What are the benefits?

Even though they are different, they offer similar benefits. There have been dozens of studies on the benefits of both. Most of these studies find that maintaining regular yoga practice can both prevent disease and help to recover from it. If you do it regularly, both practices provide such as:

Improve flexibility

Heated room is good to warm up your muscles and avoid injury. And it helps you do the poses easier and more effective. When you start, you may not be able to touch your toes or do a backbend. But gradually, your body is loosening, stretching further, and you’ll be able to do more poses.

Reduce stress

One of the mental benefits of both exercises is to manage stress. Stress causes effects on the body, such as headaches, sleeping problems, or neck pain. Concentration, movement, and breathing exercises bring calm and relaxation.

Burn calories

Practicing in a heated room will open your pores and allow toxins to flow out. After regular practice, it also helps in burning calories and aid weight loss. So, if you’re still wondering, “Does yoga help you lose weight?” the answer is yes!

Build Strength

With regular practices, yoga poses build tone muscles and bone density. It also strengthens your back, arms, and leg.

Boost lung capacity

Practicing different poses in a heated room, it can give your lungs, heart, and muscle more challenging workout. As you need to breathe deeper, your lungs expand more. And it allows more oxygen into your body.


Tips and precautions

Whichever you choose, there are some things you need to keep in mind to help you handle the heat:

  • As you’ll be sweating so much, we recommend bringing a towel. If your yoga mat doesn’t work well with sweat, place the towel on it. The studio usually provides some, but it’s always better to bring your own.
  • To keep your focus during the exercises, you’ll need to stay hydrated. Bring your bottle water and drink regularly before, during (if possible), and after class.
  • To prevent slipping during poses and to help absorb sweat, you can wear a breathable tight-fitting top with shorts or capris.
  • You should not eat two hours before class to avoid an uncomfortable stomach during poses. But to help you recover faster, you may need to eat before or after. Read more details here: What to eat before and after yoga?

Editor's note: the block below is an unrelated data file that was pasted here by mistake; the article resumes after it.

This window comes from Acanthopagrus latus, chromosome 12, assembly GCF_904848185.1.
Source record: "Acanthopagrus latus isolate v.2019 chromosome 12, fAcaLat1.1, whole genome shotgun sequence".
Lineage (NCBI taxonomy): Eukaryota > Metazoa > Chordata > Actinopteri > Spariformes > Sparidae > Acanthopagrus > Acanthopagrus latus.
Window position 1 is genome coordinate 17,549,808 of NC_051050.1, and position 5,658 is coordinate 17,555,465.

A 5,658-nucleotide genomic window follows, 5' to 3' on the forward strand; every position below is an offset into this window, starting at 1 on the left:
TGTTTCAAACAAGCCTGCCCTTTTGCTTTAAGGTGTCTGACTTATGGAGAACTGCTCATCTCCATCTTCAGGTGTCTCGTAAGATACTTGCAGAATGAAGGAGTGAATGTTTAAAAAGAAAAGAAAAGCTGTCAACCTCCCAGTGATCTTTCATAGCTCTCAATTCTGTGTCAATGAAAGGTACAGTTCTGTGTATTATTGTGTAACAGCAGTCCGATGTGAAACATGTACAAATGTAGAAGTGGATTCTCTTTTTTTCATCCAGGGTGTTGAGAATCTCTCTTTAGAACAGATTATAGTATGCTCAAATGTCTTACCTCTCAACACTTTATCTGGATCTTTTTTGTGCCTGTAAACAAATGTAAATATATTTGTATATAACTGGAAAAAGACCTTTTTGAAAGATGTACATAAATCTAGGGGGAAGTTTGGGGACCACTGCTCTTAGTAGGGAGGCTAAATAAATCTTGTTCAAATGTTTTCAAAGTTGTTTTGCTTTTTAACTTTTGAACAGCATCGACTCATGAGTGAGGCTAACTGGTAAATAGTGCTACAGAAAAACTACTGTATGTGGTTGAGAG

• Both exercises are not advised for pregnant women.
  • Check with your doctor if you have any health issues before you take the class.


So, which one is the best?

Bikram Yoga offers you strict 26 poses. This means you won’t be learning any more types of postures. This yoga class is quieter and more serious. You’re not allowed to interact with other students and instructors. Plus, there’s no music during the class. So, if you prefer a more relaxed class, you can choose Hot Yoga. You can learn various postures from different instructors. And the class is more enjoyable! You can talk, laugh, and ask your instructor to play some music during the class.

Both practices provide physical and mental benefits. If you’re doing it regularly, it will improve your balance, reduce your stress, remove your back or neck pain, and increase your muscles flexibility. But, there’s something you must consider seriously. There’s a risk of injury if you don’t follow the instructions. And for some, the heated room makes it hard to focus. You should stop if you feel lightheaded, dizzy, or sick in any way. And if you have any health issues, such as heart disease, heat intolerance, or low blood pressure, you’d better check with your doctor first.

So, Hot Yoga vs. Bikram Yoga? Whichever you choose, please remember to stay hydrated. Enjoy the class!